Will Shenton

One of the most impressive things a musician can do, in my opinion, is subvert a listener's expectations. Sometimes that involves a stylistic shift between albums, a fusion of previously unrelated genres, or structuring a song so that it evolves in an unpredictable way. Somewhere in the middle of all that is Chicago-based duo Homme, whose self-titled debut is a brilliant exercise in musical experimentation.

The record (which, coming in at six tracks, appropriately defies classification as either an EP or LP) is difficult to place into any genre category, and while I usually think "experimental pop" is a bit of a cop-out, it's the only label that can encompass everything Macie Stewart and Sima Cunningham do. Elements of noise rock, ambient electronics, psychedelia, and beautifully melancholy folk are present not just throughout the album as a whole, but in nearly every song.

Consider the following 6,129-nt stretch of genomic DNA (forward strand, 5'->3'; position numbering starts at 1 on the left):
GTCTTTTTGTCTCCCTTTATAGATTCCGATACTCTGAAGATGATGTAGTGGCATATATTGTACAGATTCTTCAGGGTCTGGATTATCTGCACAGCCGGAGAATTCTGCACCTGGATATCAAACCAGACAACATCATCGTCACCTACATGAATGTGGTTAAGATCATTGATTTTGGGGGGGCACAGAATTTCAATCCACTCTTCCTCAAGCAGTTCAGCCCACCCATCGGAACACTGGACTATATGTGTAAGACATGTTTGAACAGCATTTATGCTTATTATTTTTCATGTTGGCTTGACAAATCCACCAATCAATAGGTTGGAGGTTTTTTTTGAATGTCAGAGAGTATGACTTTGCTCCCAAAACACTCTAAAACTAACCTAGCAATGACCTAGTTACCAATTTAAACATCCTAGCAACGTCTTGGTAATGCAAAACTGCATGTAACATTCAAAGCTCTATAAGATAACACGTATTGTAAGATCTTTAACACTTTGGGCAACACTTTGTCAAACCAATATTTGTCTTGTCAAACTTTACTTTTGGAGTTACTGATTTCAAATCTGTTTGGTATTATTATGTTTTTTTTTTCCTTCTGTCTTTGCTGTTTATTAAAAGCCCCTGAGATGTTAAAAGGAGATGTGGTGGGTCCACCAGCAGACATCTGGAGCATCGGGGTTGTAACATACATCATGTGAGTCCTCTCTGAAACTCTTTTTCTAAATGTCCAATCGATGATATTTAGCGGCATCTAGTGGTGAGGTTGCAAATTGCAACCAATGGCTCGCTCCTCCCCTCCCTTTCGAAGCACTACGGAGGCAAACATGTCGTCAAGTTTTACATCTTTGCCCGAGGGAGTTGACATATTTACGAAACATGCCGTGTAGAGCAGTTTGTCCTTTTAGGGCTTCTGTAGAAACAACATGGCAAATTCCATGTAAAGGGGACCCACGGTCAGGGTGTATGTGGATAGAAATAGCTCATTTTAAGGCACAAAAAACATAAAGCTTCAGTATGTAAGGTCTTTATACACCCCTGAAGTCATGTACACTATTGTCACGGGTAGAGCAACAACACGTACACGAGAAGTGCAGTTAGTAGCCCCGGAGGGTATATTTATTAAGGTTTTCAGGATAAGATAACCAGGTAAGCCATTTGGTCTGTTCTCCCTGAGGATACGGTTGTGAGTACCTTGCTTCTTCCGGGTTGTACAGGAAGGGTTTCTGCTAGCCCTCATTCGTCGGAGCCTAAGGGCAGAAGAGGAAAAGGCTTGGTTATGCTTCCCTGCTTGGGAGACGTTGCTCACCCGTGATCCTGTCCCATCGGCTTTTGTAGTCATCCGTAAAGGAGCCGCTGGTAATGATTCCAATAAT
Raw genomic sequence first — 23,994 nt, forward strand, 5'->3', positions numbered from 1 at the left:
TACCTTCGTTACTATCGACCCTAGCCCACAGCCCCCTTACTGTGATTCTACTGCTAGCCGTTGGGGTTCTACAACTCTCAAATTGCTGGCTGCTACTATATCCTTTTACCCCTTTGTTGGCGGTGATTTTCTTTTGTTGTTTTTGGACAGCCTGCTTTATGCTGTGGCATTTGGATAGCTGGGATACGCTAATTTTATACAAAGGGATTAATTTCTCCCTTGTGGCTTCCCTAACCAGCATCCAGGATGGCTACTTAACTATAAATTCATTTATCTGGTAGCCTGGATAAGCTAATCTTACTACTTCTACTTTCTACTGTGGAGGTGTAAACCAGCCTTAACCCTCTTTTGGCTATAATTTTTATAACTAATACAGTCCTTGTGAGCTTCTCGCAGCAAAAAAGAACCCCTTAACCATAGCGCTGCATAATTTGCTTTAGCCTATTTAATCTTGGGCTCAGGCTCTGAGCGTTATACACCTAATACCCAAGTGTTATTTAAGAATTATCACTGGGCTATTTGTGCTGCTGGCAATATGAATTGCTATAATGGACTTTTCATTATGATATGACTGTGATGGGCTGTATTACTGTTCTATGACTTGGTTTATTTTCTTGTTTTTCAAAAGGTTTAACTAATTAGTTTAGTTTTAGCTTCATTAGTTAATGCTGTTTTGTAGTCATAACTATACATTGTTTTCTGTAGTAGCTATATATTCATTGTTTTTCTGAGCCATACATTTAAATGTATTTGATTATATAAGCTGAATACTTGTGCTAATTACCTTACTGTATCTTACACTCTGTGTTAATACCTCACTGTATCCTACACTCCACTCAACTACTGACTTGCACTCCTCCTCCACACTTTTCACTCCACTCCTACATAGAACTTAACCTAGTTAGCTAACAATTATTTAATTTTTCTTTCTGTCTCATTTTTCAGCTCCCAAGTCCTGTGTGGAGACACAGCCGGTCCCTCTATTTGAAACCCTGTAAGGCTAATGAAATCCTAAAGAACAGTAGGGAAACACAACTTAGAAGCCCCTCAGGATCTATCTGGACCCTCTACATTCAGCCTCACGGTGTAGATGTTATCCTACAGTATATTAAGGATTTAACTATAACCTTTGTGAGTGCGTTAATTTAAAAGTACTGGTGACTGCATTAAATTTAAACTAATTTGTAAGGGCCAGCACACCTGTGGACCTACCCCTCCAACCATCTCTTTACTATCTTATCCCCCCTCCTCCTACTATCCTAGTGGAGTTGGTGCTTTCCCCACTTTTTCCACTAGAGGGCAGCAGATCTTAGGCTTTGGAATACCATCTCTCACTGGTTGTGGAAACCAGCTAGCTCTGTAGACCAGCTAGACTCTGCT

While that sounds like it could get busy or unfocused (and I've certainly encountered bands where that was the case), Homme is able to make it work by using the tension between styles and energy levels as a focal point of the record. When a cacophonous wall of distorted guitars intrudes on a lovely little vocal melody, each part becomes a character and the conflict between them gives the song an almost narrative quality. You find yourself engrossed in the dynamic simply to find out how it will be resolved.

Homme is one of those rare albums that's able to stretch the boundaries of existing genres while still respecting them. There's no disconnect here between the conceptual songwriting and the execution of each element—the final product is as eminently listenable as it is academically curious. While it's a bit of a late entry, this is absolutely one of the more exciting new acts to come out of 2015.